Association of farmers’ knowledge, attitude and practices with bovine brucellosis seroprevalence in Myanmar

Article information

Anim Biosci. 2024;37(3):547-554
Publication date (electronic) : 2024 January 29
doi :
1Graduate School of Animal and Veterinary Sciences and Agriculture, Obihiro University of Agriculture and Veterinary Medicine, Obihiro 080-8555, Japan
2Department of Agro-environmental Science, Obihiro University of Agriculture and Veterinary Medicine, Obihiro 080-8555, Japan
3Department of Veterinary Medicine, Rakuno Gakuen University, 582 Bunkyodai Midorimachi, Ebetsu 069-8501, Japan
4Ministry of Agriculture, Livestock and Irrigation, Livestock Breeding and Veterinary Department, ZabuThiri 15011, Myanmar
*Corresponding Author: Hiroichi Kono, Tel: +81-90-7052-3012, E-mail:
aThese authors contributed equally to this work.
Received 2023 July 20; Revised 2023 September 18; Accepted 2023 October 20.



This study aimed to identify the relationship between bovine brucellosis prevalence, farmers’ knowledge, attitude, practice (KAP), and social factors on migratory draft cattle and smallholder dairy farms in the central dry zone of Myanmar.


This cross-sectional study was conducted on 54 migratory and 38 dairy cattle farms between August 2020 and February 2021. A structured questionnaire was used to identify farmers’ behaviors. Bulk milk was sampled and tested using indirect enzyme-linked immunosorbent assay (I-ELISA). STATA 17 was used for all the analyses.


Migratory cattle farms had a higher farm level brucellosis prevalence (14.8%) than dairy farms (2.6%; χ2 = 3.75; df = 1; p = 0.05). Only 2.8% of the farmers had knowledge about brucellosis, while 39.1% and 41.6% had attitudes and farm practices with respect to brucellosis, respectively in the study area. Socio-economic attribute of training in animal husbandry (p<0.01), raising system (p<0.01), practice of separating the aborted cow (p<0.01) were negatively associated to brucellosis. The overall farm level brucellosis prevalence was strongly associated with cattle herd size (p = 0.01), free movement grazing practices (p<0.01), practice of self-removal of placental debris without using personal protective equipment (p<0.01) and farmers’ attitudes towards eating cow placenta debris (p<0.01).


Farmers had little knowledge of brucellosis. Attitudes and practices differed significantly between migratory and dairy farmers. Training and extension programs are necessary to make farmers aware of their KAP situation since livestock migration and the custom of eating cow placental debris contribute to the spread of brucellosis. Persistent efforts are required to reduce the adverse effects of brucellosis. Therefore, the study suggests that a feasible control intervention and public awareness campaigns need to be conducted regarding methods of preventing human exposure to brucellosis.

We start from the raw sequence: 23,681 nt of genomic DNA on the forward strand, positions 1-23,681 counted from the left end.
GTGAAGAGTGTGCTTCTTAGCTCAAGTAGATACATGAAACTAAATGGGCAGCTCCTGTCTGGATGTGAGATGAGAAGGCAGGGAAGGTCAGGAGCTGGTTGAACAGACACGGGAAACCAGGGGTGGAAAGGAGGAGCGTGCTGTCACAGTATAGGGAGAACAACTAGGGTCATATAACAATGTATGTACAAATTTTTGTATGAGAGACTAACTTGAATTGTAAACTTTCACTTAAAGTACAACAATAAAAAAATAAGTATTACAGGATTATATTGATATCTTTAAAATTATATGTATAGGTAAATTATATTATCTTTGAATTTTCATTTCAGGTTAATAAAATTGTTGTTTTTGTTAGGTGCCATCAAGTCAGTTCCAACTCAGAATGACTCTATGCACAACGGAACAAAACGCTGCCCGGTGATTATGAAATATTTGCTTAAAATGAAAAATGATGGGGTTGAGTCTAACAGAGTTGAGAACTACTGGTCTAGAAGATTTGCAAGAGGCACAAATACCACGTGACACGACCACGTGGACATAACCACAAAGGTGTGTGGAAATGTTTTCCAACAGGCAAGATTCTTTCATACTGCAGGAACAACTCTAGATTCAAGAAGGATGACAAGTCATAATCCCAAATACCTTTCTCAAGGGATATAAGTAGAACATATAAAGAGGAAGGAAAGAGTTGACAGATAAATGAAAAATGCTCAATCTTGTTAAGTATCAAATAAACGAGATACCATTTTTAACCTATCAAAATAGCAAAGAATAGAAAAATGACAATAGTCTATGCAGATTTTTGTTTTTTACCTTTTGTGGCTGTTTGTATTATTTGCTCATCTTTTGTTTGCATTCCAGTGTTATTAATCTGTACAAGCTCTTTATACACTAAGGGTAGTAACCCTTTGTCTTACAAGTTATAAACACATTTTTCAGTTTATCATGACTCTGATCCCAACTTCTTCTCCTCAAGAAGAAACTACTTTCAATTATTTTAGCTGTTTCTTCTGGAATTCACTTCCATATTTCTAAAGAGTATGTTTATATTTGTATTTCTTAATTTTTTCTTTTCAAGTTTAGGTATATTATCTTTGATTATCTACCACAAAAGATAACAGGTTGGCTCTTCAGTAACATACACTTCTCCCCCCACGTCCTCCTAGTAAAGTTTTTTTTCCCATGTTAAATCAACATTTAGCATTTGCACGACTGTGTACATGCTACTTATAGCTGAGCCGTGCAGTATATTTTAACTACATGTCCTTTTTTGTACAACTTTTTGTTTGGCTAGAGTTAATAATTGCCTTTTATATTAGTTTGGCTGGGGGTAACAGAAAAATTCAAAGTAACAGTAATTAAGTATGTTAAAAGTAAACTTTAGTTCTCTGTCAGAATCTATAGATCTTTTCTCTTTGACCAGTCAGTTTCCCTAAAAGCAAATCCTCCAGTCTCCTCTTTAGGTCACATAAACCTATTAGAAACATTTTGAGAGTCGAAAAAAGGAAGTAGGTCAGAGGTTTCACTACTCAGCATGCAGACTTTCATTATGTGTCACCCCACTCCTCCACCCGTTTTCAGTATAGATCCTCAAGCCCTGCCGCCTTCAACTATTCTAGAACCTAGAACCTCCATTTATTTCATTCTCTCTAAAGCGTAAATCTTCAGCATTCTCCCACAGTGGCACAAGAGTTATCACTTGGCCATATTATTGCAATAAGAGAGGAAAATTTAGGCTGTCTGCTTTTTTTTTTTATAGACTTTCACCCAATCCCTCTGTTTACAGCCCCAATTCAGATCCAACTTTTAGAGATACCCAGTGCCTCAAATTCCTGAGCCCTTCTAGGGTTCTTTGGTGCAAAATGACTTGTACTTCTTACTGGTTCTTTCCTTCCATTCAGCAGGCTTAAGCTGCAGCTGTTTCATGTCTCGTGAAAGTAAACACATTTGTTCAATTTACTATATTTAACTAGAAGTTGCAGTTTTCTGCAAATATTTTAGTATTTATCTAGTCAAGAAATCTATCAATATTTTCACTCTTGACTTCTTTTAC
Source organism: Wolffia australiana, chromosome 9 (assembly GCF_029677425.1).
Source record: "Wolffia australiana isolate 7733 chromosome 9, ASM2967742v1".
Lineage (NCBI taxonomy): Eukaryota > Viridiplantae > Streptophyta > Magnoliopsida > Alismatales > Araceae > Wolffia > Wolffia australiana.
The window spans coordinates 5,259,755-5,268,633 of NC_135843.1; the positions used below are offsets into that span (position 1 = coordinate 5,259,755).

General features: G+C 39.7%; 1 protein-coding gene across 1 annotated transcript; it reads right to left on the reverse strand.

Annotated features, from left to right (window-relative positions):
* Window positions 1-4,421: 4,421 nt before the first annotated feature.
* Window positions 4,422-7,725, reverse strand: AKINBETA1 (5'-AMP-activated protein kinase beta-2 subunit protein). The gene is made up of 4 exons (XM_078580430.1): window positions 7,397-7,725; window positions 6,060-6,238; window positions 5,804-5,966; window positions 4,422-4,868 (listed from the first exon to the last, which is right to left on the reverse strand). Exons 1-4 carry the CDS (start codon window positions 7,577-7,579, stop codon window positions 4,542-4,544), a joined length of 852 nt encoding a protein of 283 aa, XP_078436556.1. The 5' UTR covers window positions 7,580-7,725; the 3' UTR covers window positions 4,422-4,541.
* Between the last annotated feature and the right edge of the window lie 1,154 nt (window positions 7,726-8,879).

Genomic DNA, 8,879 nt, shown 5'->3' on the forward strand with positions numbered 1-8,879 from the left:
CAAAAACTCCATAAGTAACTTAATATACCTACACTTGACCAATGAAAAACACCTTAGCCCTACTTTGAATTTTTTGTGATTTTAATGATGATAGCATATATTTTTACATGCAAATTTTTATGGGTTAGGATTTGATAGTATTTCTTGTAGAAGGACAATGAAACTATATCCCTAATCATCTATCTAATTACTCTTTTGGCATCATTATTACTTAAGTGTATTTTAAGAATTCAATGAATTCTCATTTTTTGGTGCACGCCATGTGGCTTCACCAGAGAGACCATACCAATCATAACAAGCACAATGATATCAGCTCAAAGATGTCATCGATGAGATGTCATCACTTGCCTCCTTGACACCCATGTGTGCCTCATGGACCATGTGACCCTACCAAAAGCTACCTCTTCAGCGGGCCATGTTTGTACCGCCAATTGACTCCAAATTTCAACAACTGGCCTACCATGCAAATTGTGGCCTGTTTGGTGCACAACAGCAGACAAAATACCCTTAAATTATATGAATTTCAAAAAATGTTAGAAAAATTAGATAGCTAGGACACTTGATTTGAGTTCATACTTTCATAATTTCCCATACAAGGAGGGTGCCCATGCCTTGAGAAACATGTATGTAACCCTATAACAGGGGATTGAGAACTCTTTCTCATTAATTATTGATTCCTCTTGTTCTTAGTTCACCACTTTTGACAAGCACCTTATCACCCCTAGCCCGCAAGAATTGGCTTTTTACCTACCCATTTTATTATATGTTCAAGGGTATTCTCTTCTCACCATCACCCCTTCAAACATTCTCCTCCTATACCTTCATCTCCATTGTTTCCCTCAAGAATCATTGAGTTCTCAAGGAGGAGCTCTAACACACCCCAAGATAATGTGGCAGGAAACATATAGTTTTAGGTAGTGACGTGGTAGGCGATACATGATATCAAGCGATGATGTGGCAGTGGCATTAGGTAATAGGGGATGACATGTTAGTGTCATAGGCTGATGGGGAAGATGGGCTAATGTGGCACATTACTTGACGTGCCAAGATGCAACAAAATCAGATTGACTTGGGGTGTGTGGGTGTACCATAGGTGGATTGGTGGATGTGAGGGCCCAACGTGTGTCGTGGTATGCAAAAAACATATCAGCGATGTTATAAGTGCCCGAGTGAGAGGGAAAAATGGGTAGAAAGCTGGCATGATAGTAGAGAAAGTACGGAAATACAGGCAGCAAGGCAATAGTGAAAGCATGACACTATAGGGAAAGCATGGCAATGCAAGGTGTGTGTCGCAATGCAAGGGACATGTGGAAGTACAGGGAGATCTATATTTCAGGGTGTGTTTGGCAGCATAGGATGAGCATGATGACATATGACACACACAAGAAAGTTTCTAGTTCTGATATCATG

Myanmar is an agricultural country, with 23.46% of its gross domestic product coming from the agricultural sector, including livestock and fisheries [1]. There is an estimated total of 11.65 million cattle in Myanmar. Of these, 89% are owned by smallholder farmers, with an average of four cattle per farm [2]. Different production systems are used to raise cattle, including intensive, semi-intensive, tree-crop integration, and extensive systems. For example, cattle graze in and around villages, or cattle herds scavenge pastures for the resources (grazing and watering) they need to survive. Farmers seasonally migrate their cattle herds to common pastures, where they can graze freely for four months to a year. The cattle production sector in Myanmar is undergoing a significant transformation, and the demand for draft cattle is expected to reduce rapidly as mechanization increases. In addition, there is an increasing need to supply beef and milk to domestic and foreign markets in neighboring countries [2].

Livestock is a primary source of income for farmers. Hence, livestock diseases can negatively affect farmers’ livelihoods, local and national economies, and socioeconomic well-being. This has a negative effect on national food security and socioeconomic systems [3]. Brucellosis is a bacterial disease that is transmitted from livestock to humans through direct contact with animal birth and abortion materials as well as through the consumption of raw milk, meat, or blood [4]. The disease reduces milk productivity, increases the number of abortions and weak offspring, and is a major impediment to trade and export [5]. Despite its endemic nature in many developing countries, brucellosis remains neglected, underdiagnosed, and underreported [4].

The risk factors for Brucella infection include production systems such as grazing with shared pastures, agro-ecological zones, husbandry practices, contact with wildlife, and management factors [6,7]. Control of brucellosis in ruminants can be achieved through a combination of animal vaccination, removal of infected animals, and improvements in hygiene practices that minimize the risk of infection in disease-free herds [8]. Available evidence suggests that knowledge and awareness of brucellosis among veterinary practitioners are positively correlated with seropositivity in humans [9]. However, poor knowledge about brucellosis among livestock farmers has been reported in endemic zones where national disease control has not yet been implemented [10]. Knowledge, awareness, and practice (KAP) are well known to promote better awareness, which facilitates the implementation of hygiene measures [11].